One of the perks of being a PCMI volunteer is that I have 7 individuals from my cohort (well, now 6 since Lexi took the early COS option… I miss her dearly) to share stories and compare experiences with. Particularly over the last couple of weeks. Especially as all of my fellow volunteers in country whom I would normally turn to have been faced with their own personal crises. My sister and some friends back home do their best, but it’s clear that they have little idea of what to say or how they can help. Not that I make it easy for them, I’m a mess. I find it difficult to clearly express how this entire situation makes me feel and often don’t even fully understand the notions of guilt, sadness, anger, anxiety and even excitement that swirl around in my muddled mind. I’ve gotten to the point where I just push it all aside and attempt to barrel through, focusing on what needs to happen today rather than on what is in store and why.
Anyway, my PCMI friends help. Even though they’re all over the world they understand the struggle of integration, the arduous process of building relationships, the confusion in attempting to define and refine your role and, most importantly, the unique and sacred bond you create with your community. They get why this is hard. Their support helps me and soothes me like words from home can’t.
Today I realized I’ve become lucky enough to add another perspective to my arsenal. I went to college with Gracie who is embarking on her own Peace Corps adventure in Zambia. Gracie and I have had a variety of shared adventures over the past few years and I have to say that when you think of the quintessential Peace Corps volunteer you probably think of someone a lot more like Gracie than like me. She’s more idealistic, gregarious, giving, open, trusting and, well, granola-y than I am. She is reveling in the opportunity to live simply (without water and electricity even) and her first blog posts are filled with things I’ve either never felt or have lost during my 15 months of service. My fellow volunteers (in country and PCMI) offer a chance to process what is happening and have my feelings validated while Gracie’s point of view is a reminder of where I have been and how I have changed. It’s a chance to evaluate and a wake up call.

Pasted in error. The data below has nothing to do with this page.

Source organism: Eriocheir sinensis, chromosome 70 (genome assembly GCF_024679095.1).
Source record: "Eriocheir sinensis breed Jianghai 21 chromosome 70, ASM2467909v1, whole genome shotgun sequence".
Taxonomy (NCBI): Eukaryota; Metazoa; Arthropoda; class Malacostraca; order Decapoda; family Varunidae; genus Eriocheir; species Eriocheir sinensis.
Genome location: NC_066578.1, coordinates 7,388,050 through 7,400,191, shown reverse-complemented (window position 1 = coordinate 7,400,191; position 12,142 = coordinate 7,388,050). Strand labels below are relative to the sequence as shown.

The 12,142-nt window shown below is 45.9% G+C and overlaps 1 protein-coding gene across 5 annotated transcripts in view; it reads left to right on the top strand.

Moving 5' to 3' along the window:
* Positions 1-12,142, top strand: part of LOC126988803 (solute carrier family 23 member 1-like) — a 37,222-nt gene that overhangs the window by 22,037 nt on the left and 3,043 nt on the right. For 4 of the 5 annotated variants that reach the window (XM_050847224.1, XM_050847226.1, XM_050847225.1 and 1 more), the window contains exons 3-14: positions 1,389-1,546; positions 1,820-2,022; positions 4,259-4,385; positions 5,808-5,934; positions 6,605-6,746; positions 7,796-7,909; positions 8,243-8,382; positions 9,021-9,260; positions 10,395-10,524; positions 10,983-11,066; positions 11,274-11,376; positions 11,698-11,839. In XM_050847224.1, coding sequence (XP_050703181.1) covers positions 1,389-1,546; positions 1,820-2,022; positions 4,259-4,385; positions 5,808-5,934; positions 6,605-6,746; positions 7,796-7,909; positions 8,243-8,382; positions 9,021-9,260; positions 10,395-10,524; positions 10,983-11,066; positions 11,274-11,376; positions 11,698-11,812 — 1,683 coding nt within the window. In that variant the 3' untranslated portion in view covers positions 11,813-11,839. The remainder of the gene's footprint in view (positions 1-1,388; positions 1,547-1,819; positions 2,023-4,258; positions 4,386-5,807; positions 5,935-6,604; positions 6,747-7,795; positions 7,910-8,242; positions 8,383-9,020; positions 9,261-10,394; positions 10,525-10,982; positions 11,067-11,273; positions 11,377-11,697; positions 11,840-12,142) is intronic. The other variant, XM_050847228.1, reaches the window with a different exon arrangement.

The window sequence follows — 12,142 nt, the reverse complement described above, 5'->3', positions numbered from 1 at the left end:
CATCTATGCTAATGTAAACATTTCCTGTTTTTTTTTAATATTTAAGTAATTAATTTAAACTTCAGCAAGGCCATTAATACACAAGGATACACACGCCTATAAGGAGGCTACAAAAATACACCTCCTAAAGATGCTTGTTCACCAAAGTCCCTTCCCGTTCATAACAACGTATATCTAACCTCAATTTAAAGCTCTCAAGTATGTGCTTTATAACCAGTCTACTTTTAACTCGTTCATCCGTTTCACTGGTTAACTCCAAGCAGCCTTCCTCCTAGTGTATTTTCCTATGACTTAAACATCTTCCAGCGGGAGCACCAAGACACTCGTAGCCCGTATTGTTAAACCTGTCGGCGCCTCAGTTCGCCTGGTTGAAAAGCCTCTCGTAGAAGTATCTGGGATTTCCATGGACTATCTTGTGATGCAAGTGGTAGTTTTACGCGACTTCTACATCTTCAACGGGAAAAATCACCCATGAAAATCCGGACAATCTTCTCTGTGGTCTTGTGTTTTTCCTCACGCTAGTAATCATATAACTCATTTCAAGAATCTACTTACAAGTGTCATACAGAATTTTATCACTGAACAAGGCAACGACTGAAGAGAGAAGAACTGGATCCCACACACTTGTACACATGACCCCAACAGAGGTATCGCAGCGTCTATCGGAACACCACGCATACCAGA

I realize it’s time to regain some of the fresh volunteer vitality I once had. I face an uncertain few months, but I owe it to this new community, wherever it may be, to serve them with an open-mindedness and earnestness untainted by frustration and disappointment. The “me” aspect in my service seems to have steadily grown over the course of the past few months and I think a lot of my issues with this experience are due to my own neglect of the Peace Corps philosophy and the commitment to give and grow that should be at the core of it all. I’ve never been a perfect volunteer and never will be, but I can do better. Hopefully this is the key to a satisfaction with my service that has eluded me thus far.